China’s Minority

Policies


 

Fast food chain KFC will open its first ever outlet in Lhasa at

downtown mall Shenlishidai Square shopping centre from January

2016.

Lhasa Tourism Development projects an increase in tourist numbers

from 11.79 million in the last five years to a staggering 24 million

just domes/cally.

Lhasa to be only international tourist city

Phayul

December 31, 2015

According to data released at the conference, from 2010 to 2015,

the total revenue from tourism reached 15.493 billion Yuan (2.389

billion U.S. dollars) which is expected to increase to more than 30

billion Yuan (4.626 billion U.S. dollars). In the next “Five-Year Plan”

period from 2016-2020, the city will invest 100 billion Yuan in

promo/ng tourism. High-end brands and commercial complexes are

set to occupy the city landscape.

The concerned authori/es have put forth proposals to join in the

World Tourism Ci/es Federa/on and the Asia-Pacific Tourism

Associa/on and also apply to be an UNESCO intangible cultural

heritage ancient city in the next five years.

Exile Tibetans argue that the development of infrastructure in Tibet

has come at a price, and oben the Tibetans are the ones who get

neglected by the fruits of such development. “All posi/ve bearings

from such an ini/a/ve are reserved for Chinese investors and

workforce; the infrastructure caters to a select credit card yielding

groups, revenues will vanish into Chinese investor’s pocket and the

opportuni/es and jobs created by such ini/a/ve go to ethnic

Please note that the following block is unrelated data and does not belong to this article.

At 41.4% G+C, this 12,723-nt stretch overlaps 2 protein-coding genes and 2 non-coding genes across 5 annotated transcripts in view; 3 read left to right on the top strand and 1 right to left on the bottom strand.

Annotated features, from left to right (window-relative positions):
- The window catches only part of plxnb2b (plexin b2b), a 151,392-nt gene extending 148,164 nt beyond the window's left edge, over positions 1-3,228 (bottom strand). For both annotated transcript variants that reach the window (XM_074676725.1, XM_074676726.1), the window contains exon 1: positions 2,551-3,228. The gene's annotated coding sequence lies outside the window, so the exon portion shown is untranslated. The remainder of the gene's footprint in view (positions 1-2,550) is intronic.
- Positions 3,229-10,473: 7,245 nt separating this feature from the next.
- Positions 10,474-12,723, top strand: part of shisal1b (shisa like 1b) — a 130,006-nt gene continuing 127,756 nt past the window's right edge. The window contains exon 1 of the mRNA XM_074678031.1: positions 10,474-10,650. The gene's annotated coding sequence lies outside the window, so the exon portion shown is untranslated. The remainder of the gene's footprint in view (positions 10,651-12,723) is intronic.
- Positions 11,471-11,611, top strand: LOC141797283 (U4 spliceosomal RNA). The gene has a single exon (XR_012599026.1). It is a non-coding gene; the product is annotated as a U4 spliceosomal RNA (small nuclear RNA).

Chinese work force. Yet the dire outcome of these developments

such as increased cost of living, unemployment and other means of

marginalisa/on are dealt mostly by Tibetans,” said Tsering, a

Tibetan from Lhasa who arrived into exile in 2001.

In a similar developmental plan by China at the beginning of next

month, Lhasa’s neighbouring Tagtse (ch. Dazi), Lhundrub (ch.

Linzhou), and Meldro Gongkar (ch. Mozhugongka) Coun/es,

tradi/onal Tibetan dwellings will be replaced by Chinese styled

houses. The cost of which will be borne by Tibetan homeowners

who are without any say in the decision.

The 2013 project to modernise the Bharkor market area in Lhasa

city aXracted condemna/on from organisa/ons and people around

the globe. Tibetan writer Tsering Woeser called it a ‘frighyul

modernisa/on’. “Lhasa is being destroyed by excessive commercial

development. Lhasa doesn’t exist for only tourists, there are real

people who live here and it’s also a religious place. You can’t just

turn it into a Sanlitun village,” the Beijing based Tibetan writer told

the South China Morning Post in 2013.

TIBET DIGEST, DECEMBER 2015 7

in next five years: China

China’s central bank gives a helping

business.asiaone.com

December 29, 2015

China’s central bank is seeking new methods to strengthen financial

support in the Tibet autonomous region, aiming to accelerate

regional economic development and lib local residents out of

poverty in the next five years.

New financial measures, including more aggressive bank lending